Two essential components of any research paper are the abstract and introduction. However, when you are writing these pieces, it can be difficult to decipher how these sections differ.
Much of the same information should be included in both sections. However, the purpose, structure, and length of your abstract and introduction should be very different. In this post, we will dive into each of these differences to help you to write killer abstracts and introductions!
Abstracts and Introductions have fundamentally different purposes.
The purpose of your abstract is to give a new reader a synopsis of the study that you performed. Think of it as a sales page. If your article was behind a paywall and someone was debating paying for it, what would they need to know to determine if your paper is worth it. (Unfortunately, this is a real possibility in science today.)
Even if your reader has free access, your abstract should illustrate whether your paper fits their needs and is worth their time to read it. Ultimately, you want to make it clear to a reader what your paper is about, why it is important, and what you found in your study.
Your introduction is very different because now the reader has access to or has decided to read your paper. Therefore, the introduction is there to prepare your reader to understand what you did in your study.
In your introduction, you want to cover why your study is important, what you are studying, the previous related studies, and a brief summary of what you did in your study.
Because of the different purposes, abstracts and introductions should have different structures. If you want to go further in-depth into my research paper writing process, consider getting my research paper checklist.
While some journals ask you to have different section headings for your abstract, most require you to have one block of text or paragraph. However, within that paragraph, you can follow a specific structure to quickly guide your reader through the study. A great abstract will answer the following questions quickly and concisely.
By answering these questions, you will allow your potential reader to know exactly what they will learn by reading your paper.
While some of the content will overlap between the abstract and introduction, a great introduction will have a different structure suited to prepare the reader to understand the study.
Therefore, a great introduction will answer the following questions in order:
By answering these questions, you will develop an introduction that allows your reader to care about your study, understand your study, and know the context and novelty of your study.
The most striking difference between an abstract and an introduction is their length. While an abstract may look like it is covering more information, an abstract should be much shorter than your introduction.
Most journals have a specific word or character limits for an abstract. Common word limits can be from 200-600 words. I find that the most common word limit is around 350 words for an abstract. This means that you must cover a lot of information in a very short space.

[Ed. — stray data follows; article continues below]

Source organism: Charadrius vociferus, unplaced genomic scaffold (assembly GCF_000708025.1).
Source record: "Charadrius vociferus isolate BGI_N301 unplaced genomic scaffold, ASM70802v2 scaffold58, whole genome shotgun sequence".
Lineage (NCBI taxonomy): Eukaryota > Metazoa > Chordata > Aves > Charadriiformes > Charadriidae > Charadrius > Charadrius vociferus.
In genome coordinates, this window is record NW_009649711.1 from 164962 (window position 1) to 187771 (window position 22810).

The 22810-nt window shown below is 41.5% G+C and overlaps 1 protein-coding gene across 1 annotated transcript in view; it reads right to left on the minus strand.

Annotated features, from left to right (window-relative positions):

As a result, your abstract should be very concise. All of the nuances that you will explore in your paper are not necessary to include in the abstract itself. Instead, you should inform of the most important parts of your paper. Everything in your abstract has the sole purpose of getting your reader to want to read your article.
On the other hand, the length of your introduction is much longer. For a normal research article, a good introduction should be about 1.5-2 pages double spaced. For many beginner academic writers, this may seem like a short introduction. However, you need to remember the purpose of your introduction.
Many writers will treat their introduction as a place to lay out everything they know about the topic. They think that this presents them as an expert in the field and will increase their ability to publish their article. Unfortunately, they are wrong.
The fact is that the editors are not focused on you. They are focused on the reader.
If a reader wanted to know everything on a specific topic, they would read a review article or a textbook. In your paper’s introduction, your reader simply wants to know what they need to know to understand your study.
For example, if your paper is about the use of a specific method to study something, you may inform your audience of the other potential methods and their disadvantages in your introduction. However, you shouldn’t dive into how each of these methods works. If the reader is interested in the difference between these methods, they can pursue review articles or search each method.
Deciphering between what does and does not belong in your introduction is imperative to the readability of your article. The people who are likely most interested in your article are those that know the basic information in the field at large. They do not want to read 5 pages of you recounting the history of their field; however, they do want to read about nuanced information that is important to your paper, but not common knowledge to the field at large.
When you are writing a research paper, it is important to include polished abstracts and introductions to enhance your ability to be published and the reception of your article. However, you need to have two different strategies when writing an abstract compared to your introduction. Remember these three important differences to create a polished abstract and introduction:
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